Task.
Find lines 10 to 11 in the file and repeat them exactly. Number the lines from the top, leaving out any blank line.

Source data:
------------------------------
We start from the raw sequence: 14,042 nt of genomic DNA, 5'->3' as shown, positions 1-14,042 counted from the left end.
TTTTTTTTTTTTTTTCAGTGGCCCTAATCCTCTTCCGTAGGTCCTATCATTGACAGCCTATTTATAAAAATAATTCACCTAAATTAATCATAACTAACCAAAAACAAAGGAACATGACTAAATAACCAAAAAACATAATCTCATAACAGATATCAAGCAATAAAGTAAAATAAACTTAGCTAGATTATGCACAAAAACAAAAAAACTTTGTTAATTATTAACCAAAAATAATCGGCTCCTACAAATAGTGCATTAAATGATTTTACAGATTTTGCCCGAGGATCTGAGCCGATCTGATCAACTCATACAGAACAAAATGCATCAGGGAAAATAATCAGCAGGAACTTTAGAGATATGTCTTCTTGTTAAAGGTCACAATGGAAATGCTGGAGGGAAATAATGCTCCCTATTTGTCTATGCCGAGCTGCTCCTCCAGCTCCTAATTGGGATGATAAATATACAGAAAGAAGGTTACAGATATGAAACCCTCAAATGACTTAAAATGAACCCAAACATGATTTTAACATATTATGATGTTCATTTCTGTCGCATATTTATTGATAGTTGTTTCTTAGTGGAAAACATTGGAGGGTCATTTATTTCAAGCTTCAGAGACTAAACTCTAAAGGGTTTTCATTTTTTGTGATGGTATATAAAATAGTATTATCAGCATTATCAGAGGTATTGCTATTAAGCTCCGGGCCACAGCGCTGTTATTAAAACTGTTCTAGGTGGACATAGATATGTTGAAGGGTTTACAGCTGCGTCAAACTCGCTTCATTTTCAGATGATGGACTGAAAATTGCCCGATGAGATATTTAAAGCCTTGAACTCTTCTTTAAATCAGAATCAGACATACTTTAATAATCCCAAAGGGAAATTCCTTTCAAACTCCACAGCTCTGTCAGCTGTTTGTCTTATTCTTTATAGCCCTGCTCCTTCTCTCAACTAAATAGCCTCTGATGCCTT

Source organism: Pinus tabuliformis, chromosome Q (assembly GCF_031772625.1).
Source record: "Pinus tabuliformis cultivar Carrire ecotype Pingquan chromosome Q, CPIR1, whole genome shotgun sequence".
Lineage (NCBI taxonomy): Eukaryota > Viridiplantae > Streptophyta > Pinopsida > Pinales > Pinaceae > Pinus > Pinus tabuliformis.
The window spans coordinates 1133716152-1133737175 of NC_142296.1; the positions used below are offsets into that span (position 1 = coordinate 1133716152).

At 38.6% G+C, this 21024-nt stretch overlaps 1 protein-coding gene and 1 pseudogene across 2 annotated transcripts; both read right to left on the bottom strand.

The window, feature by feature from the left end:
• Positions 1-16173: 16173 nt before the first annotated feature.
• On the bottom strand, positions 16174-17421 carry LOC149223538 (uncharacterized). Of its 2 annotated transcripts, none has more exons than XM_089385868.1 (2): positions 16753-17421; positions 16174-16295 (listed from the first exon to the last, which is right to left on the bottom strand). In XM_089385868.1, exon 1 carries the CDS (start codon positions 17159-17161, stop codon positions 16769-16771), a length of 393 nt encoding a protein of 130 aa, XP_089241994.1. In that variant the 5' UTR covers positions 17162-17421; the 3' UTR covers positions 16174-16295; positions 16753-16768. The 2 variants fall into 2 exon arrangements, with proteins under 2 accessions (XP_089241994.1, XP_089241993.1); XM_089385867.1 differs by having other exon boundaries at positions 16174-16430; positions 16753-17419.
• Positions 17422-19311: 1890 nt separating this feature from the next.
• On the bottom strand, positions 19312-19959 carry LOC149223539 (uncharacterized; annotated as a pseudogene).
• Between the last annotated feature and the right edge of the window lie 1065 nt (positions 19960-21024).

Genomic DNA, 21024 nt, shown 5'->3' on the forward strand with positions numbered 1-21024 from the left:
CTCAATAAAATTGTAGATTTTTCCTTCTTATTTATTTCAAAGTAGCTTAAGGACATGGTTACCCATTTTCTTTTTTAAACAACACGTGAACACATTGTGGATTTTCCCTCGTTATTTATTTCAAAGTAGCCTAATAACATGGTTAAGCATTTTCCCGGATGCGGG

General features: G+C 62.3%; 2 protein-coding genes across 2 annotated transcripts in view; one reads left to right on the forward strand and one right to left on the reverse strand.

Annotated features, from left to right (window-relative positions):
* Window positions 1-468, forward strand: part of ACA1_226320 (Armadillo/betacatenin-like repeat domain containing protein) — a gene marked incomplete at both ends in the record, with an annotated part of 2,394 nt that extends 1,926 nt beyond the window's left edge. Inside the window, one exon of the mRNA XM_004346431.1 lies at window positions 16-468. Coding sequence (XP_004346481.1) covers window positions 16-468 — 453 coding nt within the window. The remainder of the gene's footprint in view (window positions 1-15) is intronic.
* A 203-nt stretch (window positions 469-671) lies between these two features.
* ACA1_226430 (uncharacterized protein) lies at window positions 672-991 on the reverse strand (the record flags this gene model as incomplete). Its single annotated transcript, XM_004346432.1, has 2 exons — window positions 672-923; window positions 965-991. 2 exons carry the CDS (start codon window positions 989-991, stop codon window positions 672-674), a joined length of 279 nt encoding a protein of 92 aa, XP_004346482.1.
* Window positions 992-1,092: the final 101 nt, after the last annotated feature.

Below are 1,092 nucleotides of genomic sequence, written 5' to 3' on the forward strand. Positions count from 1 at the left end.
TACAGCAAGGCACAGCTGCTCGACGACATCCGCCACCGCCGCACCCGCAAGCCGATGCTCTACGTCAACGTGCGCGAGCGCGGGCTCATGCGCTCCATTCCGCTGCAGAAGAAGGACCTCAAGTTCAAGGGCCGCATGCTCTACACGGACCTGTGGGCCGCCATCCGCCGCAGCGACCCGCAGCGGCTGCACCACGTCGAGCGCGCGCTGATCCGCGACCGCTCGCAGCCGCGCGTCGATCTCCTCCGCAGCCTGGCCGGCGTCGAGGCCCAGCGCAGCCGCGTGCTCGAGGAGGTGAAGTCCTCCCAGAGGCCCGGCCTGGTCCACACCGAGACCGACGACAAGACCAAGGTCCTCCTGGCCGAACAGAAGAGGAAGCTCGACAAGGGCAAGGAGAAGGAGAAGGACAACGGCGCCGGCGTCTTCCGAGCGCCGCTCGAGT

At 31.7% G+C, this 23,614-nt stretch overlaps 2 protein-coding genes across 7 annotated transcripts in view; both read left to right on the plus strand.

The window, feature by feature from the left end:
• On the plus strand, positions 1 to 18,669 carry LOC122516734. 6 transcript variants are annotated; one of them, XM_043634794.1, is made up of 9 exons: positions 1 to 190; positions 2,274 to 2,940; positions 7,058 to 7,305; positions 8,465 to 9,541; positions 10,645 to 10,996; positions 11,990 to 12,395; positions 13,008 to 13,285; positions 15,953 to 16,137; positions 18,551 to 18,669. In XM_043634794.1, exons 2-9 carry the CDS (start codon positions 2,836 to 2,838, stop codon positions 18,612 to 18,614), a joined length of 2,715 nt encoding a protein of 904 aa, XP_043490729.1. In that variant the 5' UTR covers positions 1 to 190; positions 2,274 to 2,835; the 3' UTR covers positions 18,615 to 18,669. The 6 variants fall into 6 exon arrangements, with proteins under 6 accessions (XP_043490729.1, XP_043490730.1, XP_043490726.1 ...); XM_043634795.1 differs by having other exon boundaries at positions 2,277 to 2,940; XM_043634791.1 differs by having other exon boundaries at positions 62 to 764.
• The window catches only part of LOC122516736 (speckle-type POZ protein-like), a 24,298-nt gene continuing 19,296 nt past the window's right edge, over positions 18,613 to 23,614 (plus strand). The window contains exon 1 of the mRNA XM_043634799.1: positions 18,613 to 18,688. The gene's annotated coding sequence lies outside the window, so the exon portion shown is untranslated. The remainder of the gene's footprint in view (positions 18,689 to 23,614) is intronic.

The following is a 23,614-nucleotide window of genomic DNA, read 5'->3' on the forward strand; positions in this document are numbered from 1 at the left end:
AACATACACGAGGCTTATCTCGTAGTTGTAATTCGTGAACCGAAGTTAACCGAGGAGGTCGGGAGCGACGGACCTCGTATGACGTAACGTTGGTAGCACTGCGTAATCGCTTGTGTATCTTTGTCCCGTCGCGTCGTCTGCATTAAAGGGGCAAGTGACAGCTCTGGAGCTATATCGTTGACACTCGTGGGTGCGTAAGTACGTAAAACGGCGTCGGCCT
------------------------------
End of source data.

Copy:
• On the bottom strand, positions 16174-17421 carry LOC149223538 (uncharacterized). Of its 2 annotated transcripts, none has more exons than XM_089385868.1 (2): positions 16753-17421; positions 16174-16295 (listed from the first exon to the last, which is right to left on the bottom strand). In XM_089385868.1, exon 1 carries the CDS (start codon positions 17159-17161, stop codon positions 16769-16771), a length of 393 nt encoding a protein of 130 aa, XP_089241994.1. In that variant the 5' UTR covers positions 17162-17421; the 3' UTR covers positions 16174-16295; positions 16753-16768. The 2 variants fall into 2 exon arrangements, with proteins under 2 accessions (XP_089241994.1, XP_089241993.1); XM_089385867.1 differs by having other exon boundaries at positions 16174-16430; positions 16753-17419.
• Positions 17422-19311: 1890 nt separating this feature from the next.